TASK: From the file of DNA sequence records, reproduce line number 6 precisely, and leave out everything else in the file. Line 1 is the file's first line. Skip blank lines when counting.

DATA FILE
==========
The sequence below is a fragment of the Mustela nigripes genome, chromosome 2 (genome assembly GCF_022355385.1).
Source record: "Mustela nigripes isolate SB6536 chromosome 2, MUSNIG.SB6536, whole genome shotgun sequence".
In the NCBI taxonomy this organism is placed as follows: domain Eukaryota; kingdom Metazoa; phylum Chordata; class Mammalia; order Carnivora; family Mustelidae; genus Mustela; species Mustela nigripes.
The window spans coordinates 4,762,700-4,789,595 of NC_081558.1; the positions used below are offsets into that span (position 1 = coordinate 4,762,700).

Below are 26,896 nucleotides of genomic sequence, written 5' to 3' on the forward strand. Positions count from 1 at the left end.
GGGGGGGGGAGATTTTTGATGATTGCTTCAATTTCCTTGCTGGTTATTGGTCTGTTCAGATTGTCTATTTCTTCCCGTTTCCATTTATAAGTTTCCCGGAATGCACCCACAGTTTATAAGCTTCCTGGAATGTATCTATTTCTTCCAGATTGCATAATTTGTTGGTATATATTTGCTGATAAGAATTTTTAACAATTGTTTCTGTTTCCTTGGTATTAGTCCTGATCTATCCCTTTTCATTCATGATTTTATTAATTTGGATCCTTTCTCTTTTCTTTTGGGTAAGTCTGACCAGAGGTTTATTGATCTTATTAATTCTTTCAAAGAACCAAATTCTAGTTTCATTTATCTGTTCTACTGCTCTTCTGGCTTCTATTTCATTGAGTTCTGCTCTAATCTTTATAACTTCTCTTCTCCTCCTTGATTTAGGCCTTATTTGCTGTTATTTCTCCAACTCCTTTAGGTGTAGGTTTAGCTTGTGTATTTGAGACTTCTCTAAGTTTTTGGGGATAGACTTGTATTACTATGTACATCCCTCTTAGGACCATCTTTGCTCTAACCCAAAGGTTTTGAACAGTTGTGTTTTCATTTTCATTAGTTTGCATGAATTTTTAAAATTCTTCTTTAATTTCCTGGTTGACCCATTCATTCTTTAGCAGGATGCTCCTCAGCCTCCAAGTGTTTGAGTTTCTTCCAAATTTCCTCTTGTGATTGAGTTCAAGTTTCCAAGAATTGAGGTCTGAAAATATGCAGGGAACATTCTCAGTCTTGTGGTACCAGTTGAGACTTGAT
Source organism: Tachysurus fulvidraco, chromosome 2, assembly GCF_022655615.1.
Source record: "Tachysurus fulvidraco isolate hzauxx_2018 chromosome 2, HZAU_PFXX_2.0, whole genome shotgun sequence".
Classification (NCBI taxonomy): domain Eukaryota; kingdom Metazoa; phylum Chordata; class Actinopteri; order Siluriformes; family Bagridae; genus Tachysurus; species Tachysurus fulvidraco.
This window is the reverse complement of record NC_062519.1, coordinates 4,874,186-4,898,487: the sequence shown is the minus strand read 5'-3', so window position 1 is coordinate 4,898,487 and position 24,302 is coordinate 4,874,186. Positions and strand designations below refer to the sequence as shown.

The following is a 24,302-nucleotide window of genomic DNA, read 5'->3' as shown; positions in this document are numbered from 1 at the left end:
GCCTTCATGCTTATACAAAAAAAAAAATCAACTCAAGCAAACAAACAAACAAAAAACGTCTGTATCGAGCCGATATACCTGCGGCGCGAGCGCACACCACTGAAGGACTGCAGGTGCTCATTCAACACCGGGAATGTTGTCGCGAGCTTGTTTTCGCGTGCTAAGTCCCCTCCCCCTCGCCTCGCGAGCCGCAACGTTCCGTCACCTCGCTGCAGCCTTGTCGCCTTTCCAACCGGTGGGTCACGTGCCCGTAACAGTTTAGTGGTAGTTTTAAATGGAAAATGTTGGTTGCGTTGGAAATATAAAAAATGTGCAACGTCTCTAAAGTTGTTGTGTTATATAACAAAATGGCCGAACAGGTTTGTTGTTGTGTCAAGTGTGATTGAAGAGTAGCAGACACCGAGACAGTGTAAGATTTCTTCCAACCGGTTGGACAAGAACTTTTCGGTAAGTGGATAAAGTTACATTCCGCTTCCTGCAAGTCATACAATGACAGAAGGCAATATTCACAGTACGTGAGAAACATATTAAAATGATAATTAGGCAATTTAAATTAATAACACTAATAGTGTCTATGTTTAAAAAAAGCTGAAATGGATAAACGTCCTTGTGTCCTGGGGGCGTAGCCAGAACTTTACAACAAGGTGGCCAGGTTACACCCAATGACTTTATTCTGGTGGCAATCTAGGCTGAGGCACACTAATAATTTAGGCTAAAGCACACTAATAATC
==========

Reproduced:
GGGGGGGGGAGATTTTTGATGATTGCTTCAATTTCCTTGCTGGTTATTGGTCTGTTCAGATTGTCTATTTCTTCCCGTTTCCATTTATAAGTTTCCCGGAATGCACCCACAGTTTATAAGCTTCCTGGAATGTATCTATTTCTTCCAGATTGCATAATTTGTTGGTATATATTTGCTGATAAGAATTTTTAACAATTGTTTCTGTTTCCTTGGTATTAGTCCTGATCTATCCCTTTTCATTCATGATTTTATTAATTTGGATCCTTTCTCTTTTCTTTTGGGTAAGTCTGACCAGAGGTTTATTGATCTTATTAATTCTTTCAAAGAACCAAATTCTAGTTTCATTTATCTGTTCTACTGCTCTTCTGGCTTCTATTTCATTGAGTTCTGCTCTAATCTTTATAACTTCTCTTCTCCTCCTTGATTTAGGCCTTATTTGCTGTTATTTCTCCAACTCCTTTAGGTGTAGGTTTAGCTTGTGTATTTGAGACTTCTCTAAGTTTTTGGGGATAGACTTGTATTACTATGTACATCCCTCTTAGGACCATCTTTGCTCTAACCCAAAGGTTTTGAACAGTTGTGTTTTCATTTTCATTAGTTTGCATGAATTTTTAAAATTCTTCTTTAATTTCCTGGTTGACCCATTCATTCTTTAGCAGGATGCTCCTCAGCCTCCAAGTGTTTGAGTTTCTTCCAAATTTCCTCTTGTGATTGAGTTCAAGTTTCCAAGAATTGAGGTCTGAAAATATGCAGGGAACATTCTCAGTCTTGTGGTACCAGTTGAGACTTGAT